Mediation for Afghanistan’s violent offenders ‘fails women’
The Afghan tradition of employing mediation rather than criminal prosecution to deal with violent offenders of women “makes it much more likely to recur”, UN rights experts said on Tuesday.
According to a report by UN human rights office OHCHR and the UN Assistance Mission in Afghanistan (UNAMA), victims are often pressured into agreeing to mediation, instead of the alleged perpetrator being brought to trial.
This means that violence against women — including so-called “honour killings” — “too often goes unpunished”, the report’s authors say, noting 280 murders and “honour killings” in 2016 and 2017.
Zeid Ra’ad Al Hussein, UN High Commissioner for Human Rights, said that mediation makes violence “much more likely to recur” and “erodes the confidence of women — and the wider public — in the legal system”.
Mali’s children ‘bear heaviest brunt’ of conflict, says UNICEF
Worsening security in Mali is threatening the lives of hundreds of thousands of children, the UN Children’s Fund (UNICEF) said on Tuesday.
The country has seen years of instability; in 2012, jihadists took over the country’s north, before being ousted by the French military.
UN peacekeepers are stationed in Mali but it is the Organization’s most dangerous mission amid ongoing attacks by extremists.
The insecurity has left 850,000 youngsters under 5 at risk of acute malnutrition and more than a quarter of a million face an “imminent risk of death” because of severe acute malnutrition, spokesperson Christophe Boulierac told journalists in Geneva:
“Away from the world’s attention and amid increasing violence, more children are going hungry in Mali, missing out on learning, and dying in the first days of life.”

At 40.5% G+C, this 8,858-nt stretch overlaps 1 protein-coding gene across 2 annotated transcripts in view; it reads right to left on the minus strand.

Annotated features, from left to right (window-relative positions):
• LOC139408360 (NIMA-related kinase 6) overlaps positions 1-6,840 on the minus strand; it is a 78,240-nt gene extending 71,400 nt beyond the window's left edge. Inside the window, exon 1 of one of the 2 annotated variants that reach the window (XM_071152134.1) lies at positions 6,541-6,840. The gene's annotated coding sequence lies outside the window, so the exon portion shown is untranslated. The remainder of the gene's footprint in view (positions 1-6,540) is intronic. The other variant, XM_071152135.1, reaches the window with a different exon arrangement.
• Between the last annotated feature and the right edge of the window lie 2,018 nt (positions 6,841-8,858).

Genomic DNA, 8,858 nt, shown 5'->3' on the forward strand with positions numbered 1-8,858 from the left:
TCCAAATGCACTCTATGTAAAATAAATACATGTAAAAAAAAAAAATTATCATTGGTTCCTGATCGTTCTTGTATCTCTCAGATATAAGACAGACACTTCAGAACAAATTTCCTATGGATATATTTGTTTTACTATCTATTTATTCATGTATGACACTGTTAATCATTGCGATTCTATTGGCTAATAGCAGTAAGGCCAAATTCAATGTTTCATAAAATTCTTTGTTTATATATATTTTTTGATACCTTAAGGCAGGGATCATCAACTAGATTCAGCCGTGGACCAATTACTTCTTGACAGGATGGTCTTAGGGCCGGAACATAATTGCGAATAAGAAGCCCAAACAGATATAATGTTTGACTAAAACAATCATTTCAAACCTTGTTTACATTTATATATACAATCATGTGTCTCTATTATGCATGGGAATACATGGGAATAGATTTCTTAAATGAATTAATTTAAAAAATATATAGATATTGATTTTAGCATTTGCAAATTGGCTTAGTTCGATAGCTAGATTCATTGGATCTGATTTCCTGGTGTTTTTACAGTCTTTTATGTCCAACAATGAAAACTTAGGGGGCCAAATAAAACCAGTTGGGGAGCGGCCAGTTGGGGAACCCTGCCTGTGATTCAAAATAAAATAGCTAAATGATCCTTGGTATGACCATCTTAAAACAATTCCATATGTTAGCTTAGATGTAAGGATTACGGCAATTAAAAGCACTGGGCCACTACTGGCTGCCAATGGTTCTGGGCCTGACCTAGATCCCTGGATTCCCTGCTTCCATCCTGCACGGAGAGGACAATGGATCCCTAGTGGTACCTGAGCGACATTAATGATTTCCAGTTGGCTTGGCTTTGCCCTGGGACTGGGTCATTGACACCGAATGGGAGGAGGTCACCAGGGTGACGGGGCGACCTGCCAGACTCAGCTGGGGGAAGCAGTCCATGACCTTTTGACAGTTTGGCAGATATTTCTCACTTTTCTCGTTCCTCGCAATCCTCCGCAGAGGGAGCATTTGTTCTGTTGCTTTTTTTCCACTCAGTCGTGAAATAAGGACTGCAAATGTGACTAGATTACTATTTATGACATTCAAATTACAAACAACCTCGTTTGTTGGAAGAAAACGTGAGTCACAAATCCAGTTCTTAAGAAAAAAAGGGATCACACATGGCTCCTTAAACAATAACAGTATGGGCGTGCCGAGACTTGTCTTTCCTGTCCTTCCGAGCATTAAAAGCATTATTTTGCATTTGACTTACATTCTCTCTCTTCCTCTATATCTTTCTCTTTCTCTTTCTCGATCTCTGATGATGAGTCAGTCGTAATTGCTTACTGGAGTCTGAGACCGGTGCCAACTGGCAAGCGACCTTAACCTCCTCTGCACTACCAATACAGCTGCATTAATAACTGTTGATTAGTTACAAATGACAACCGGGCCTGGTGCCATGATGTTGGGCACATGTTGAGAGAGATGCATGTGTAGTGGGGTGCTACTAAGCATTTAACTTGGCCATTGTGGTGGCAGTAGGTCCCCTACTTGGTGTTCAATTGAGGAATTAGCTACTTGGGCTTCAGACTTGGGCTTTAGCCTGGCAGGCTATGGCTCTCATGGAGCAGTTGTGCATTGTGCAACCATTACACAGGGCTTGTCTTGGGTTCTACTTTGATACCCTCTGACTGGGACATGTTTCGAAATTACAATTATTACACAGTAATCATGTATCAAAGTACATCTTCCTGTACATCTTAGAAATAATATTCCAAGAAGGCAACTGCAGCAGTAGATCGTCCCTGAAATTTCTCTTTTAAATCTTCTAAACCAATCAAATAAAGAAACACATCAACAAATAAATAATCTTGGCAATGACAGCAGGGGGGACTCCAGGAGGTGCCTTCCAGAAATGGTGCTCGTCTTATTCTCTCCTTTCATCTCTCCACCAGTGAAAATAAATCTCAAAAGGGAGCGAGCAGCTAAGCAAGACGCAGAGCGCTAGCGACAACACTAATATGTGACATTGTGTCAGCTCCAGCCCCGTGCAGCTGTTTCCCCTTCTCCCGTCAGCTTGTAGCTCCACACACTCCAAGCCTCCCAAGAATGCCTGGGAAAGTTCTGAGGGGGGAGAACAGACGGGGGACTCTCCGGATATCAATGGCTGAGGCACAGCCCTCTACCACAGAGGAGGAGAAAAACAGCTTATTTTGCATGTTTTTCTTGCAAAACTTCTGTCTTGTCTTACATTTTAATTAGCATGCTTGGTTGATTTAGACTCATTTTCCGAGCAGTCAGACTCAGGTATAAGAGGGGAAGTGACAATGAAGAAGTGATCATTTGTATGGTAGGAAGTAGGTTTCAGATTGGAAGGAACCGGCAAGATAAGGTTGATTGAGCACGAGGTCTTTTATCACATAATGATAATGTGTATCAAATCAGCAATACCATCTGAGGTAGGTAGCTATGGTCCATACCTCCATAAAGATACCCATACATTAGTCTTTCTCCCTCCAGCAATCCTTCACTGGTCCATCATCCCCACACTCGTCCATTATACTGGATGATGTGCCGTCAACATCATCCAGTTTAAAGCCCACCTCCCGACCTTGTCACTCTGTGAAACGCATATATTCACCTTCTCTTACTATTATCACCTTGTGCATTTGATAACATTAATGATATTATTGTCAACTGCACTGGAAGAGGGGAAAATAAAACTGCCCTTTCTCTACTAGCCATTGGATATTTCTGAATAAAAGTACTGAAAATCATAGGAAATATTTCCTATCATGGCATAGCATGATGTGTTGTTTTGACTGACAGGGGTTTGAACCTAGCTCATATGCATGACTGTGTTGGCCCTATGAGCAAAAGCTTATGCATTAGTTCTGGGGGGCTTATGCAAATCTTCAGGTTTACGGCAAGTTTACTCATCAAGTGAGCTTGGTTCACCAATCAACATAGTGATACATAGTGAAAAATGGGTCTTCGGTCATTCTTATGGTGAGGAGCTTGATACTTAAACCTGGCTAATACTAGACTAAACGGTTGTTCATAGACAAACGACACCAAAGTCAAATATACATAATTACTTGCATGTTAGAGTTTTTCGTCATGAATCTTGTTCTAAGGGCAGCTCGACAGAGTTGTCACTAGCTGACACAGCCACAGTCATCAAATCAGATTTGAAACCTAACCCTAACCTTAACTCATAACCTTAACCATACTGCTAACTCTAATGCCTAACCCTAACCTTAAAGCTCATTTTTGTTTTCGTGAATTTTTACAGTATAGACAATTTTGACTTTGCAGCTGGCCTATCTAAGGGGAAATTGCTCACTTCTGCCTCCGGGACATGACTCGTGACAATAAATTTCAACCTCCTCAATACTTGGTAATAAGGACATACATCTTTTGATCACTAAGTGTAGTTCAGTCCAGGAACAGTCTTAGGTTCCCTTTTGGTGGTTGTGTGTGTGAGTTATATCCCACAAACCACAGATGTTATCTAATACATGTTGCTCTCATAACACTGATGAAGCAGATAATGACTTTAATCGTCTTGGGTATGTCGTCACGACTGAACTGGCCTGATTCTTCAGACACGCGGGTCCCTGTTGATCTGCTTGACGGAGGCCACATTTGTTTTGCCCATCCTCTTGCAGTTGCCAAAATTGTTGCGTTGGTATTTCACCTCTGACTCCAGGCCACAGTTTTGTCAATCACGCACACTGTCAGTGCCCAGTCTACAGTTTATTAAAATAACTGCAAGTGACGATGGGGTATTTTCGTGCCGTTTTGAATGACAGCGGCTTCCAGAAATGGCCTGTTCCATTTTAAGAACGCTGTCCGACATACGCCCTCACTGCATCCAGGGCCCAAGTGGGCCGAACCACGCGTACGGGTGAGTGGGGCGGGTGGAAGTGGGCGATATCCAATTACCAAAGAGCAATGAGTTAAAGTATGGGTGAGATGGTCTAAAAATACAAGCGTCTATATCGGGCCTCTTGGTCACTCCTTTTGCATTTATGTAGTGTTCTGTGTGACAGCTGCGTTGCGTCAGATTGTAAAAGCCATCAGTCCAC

Food shortages are worst in the north, including Timbuktu, where severe acute malnutrition exceeds 15 per cent.
According to UNICEF, more than 2 million children are not getting an education and 750 schools are closed in Mali’s northern and central regions.
Saudi arrests of civil rights defenders ‘perplexing’: UN rights office
The arrest in Saudi Arabia of more than a dozen civil liberties activists has been criticized by the UN human rights office, OHCHR, which on Tuesday urged the country’s authorities to reveal their locations and ensure their right to a fair trial.
Since 15 May, at least 13 activists — mostly women — have been arrested.
Four of the female detainees are reported to have been released since then, according to OHCHR.
Spokesperson Elizabeth Throssell called the development “perplexing”, in light of the “significant loosening” of social restrictions in the Gulf State, linked to reforms undertaken by the heir to the Saudi throne, Crown Prince Mohammed bin Salman.
These include the end next month of a driving ban for women, plans to open cinemas and other economic and social changes covered by the country’s Vision 2030 initiative.
Speaking in Geneva, Ms. Throssell said that six women and three men remain in custody, including one woman who has allegedly been held “completely incommunicado”.
“We urge the Saudi Arabian authorities to reveal their locations, and ensure their rights to due process guarantees. These include the right to legal representation, the right to know the reason for their arrests, the nature of the charges against them, the right to have access to their families, the right to challenge the legality of their detention before a competent, independent and impartial tribunal and, if charged with an offence, the right to be brought to trial within a reasonable period of time.”